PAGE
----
I ask her why.
It was the first time someone explained the political consequences of Blackness, that this is what my life was going to be like and that I always have to be prepared for something bad to happen.
In the three minutes we’ve been talking, it revived all this trauma. I call it scar tissue that you walk around with, and scar tissue never allows you to fully function like you functioned. You always got to work around it. You always got to do this therapy, once the scar tissue is there, to get back some range of motion that allows you to be fully who you are. So whether you experienced it as a child in a store being followed or riding down the road and having a police cruiser follow you—and you know they’re checking you out in a certain way—that presents a different day-to-day for you.
What began as a conversation about Cooper and being Black while birding was evolving into an exchange about trauma, how it affects us, and how it can make mundane daily activities feel like you’re crawling through cement. In America, the line between birdwatching and civil unrest is thin. When tear gas fogs up news cameras, rubber bullets bounce off skulls, buildings burn and glass shatters, the mainstream press sees a sudden dystopia. But Black folks see what we’ve been living with all along.
Even with video evidence, this woman is getting off the hook. You know, I really value my time with birds. It’s what keeps me sane in between all of this other stuff. And, to be quite honest, I would probably feel safer in deep woods than I would in Central Park, where someone might perceive my Blackness as harmful. I prefer to bird among wild things, non-human things, more and more, in part because nature isn’t biased against me because of my skin color. If something happens to me out there, it might be because I’m being unaware or stupid somehow. But if I give the wrong impression to someone because I have binoculars or I look a certain way or they just had an ax to grind against Black folks for some reason, then I could be their target that day. I think about that. I think about how that woman pointed at Christian, that if that had been a gun, he would be dead. She had no fear in approaching him and pointing her lethal finger and aiming the police at him.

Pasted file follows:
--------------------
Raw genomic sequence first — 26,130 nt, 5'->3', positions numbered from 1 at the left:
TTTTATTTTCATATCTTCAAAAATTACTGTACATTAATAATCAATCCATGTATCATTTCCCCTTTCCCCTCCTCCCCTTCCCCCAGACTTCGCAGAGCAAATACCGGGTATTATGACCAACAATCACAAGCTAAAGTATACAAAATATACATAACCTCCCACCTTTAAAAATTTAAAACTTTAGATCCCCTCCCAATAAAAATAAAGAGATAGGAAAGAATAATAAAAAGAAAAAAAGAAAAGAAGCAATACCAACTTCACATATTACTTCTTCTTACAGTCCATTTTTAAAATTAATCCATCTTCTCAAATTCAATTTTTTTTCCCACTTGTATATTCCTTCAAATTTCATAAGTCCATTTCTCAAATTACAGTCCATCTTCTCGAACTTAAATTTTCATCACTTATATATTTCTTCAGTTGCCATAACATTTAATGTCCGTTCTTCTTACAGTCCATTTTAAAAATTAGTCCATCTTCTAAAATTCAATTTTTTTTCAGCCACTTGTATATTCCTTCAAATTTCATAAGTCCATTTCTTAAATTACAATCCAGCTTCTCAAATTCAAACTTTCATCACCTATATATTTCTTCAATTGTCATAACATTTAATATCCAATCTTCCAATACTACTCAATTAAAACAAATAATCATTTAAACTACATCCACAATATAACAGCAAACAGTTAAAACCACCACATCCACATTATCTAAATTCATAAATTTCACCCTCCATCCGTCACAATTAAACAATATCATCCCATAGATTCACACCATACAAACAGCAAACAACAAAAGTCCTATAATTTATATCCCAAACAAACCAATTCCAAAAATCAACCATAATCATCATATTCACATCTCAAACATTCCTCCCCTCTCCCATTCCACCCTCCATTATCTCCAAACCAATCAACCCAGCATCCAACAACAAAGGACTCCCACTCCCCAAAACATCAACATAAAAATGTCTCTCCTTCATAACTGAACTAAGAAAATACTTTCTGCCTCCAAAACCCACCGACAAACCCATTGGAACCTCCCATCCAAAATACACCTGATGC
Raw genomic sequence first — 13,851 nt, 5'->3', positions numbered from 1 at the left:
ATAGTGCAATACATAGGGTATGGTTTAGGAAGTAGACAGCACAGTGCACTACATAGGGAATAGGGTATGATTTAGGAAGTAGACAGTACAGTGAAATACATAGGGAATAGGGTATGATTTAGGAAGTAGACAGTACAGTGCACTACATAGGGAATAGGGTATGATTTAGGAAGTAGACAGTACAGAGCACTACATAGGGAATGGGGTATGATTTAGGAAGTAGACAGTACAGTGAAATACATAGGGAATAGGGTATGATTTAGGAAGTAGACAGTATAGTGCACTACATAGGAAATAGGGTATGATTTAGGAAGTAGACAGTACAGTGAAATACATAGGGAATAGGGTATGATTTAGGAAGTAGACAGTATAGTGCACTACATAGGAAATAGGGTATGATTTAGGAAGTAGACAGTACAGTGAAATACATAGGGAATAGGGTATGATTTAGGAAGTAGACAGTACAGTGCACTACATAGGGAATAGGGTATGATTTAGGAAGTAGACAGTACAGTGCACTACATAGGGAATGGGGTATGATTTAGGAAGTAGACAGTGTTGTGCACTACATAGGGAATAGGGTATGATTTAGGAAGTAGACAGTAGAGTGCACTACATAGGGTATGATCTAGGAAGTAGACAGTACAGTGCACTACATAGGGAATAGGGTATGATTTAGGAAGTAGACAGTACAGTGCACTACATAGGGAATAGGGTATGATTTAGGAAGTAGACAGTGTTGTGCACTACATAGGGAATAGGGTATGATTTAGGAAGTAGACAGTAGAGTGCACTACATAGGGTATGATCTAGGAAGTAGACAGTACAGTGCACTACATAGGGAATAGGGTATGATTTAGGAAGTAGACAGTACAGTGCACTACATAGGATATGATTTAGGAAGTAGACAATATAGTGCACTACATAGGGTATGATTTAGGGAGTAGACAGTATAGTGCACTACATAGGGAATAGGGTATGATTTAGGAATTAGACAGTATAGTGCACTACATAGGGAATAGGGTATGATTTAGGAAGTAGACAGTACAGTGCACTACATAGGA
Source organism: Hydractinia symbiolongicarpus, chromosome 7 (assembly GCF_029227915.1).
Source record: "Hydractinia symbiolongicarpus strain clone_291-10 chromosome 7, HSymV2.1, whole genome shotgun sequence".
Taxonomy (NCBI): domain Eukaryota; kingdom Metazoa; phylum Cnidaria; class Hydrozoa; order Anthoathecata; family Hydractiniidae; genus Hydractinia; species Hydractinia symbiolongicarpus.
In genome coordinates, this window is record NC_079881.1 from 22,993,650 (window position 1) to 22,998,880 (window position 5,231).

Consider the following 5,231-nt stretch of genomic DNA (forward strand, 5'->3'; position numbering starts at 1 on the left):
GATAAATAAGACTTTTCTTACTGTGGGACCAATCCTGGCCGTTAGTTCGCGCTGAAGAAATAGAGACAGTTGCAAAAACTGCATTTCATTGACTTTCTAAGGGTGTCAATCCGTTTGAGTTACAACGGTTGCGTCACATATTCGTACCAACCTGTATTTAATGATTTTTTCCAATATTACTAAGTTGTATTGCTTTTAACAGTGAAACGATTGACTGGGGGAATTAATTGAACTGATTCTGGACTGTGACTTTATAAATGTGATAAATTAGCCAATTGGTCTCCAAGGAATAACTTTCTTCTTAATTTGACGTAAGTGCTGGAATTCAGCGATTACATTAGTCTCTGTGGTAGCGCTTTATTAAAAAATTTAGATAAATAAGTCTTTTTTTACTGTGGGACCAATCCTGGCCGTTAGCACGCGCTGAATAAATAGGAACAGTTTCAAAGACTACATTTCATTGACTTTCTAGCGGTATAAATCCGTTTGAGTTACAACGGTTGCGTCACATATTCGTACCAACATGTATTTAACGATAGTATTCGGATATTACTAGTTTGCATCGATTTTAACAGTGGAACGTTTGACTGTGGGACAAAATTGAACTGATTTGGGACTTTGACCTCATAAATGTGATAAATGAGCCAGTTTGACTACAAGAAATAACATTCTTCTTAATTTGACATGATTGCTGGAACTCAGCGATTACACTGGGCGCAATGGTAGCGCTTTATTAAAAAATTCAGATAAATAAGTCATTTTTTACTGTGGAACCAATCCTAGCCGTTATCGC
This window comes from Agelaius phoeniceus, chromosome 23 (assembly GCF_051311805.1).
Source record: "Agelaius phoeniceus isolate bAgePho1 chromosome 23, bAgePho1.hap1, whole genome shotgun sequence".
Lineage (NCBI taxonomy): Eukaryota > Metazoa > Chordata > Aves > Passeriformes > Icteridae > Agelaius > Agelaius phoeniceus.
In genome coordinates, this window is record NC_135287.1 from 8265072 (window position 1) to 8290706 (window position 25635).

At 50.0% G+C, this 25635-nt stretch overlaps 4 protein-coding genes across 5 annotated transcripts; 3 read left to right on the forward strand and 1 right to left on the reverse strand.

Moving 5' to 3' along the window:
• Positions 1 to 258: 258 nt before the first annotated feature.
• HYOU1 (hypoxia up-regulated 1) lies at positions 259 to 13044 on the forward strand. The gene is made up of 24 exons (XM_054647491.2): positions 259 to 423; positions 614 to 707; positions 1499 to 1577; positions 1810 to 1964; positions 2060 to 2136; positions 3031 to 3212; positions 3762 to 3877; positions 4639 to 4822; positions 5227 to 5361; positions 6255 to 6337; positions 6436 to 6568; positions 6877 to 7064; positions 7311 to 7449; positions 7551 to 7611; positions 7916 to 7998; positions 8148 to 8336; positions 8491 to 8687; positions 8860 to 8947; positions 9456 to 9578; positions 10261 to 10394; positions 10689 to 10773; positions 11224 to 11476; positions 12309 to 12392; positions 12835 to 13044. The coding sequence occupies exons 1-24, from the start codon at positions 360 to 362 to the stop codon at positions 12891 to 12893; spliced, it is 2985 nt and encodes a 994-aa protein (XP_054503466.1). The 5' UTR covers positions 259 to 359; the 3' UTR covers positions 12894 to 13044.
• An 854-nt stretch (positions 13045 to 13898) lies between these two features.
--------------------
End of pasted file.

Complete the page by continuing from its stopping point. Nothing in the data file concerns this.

Seeing Black people threatened and mercilessly killed on camera harkens back to memories of lynchings, public spectacles and places of white camaraderie at the expense of Black life. Tapes are looped on cable news networks and shared without warning on social media. It’s evidence of what occurs during fatal interactions with the police or racists. But it’s also anguish-inducing. And, often, it isn’t enough to yield any legal restitution. Video did not lead to the conviction of the officers who killed Freddie Gray or Philando Castile. In 2018, it wasn’t enough to charge the officers who killed Alton Sterling. On Friday, endlessly shared video footage—and days of civil unrest—provoked officials to charge the officer who rammed his knee into Floyd’s neck until he died. I’m jerked back to 2014, when I started screaming as I watched John Crawford die on camera in an Ohio Walmart. I’m yanked to the moment I refused to watch a video showing 12-year-old Tamir Rice gunned down in a park. This could have been Christian Cooper’s fate, and because of this, the apology from Amy Cooper, the woman called the police, isn’t enough.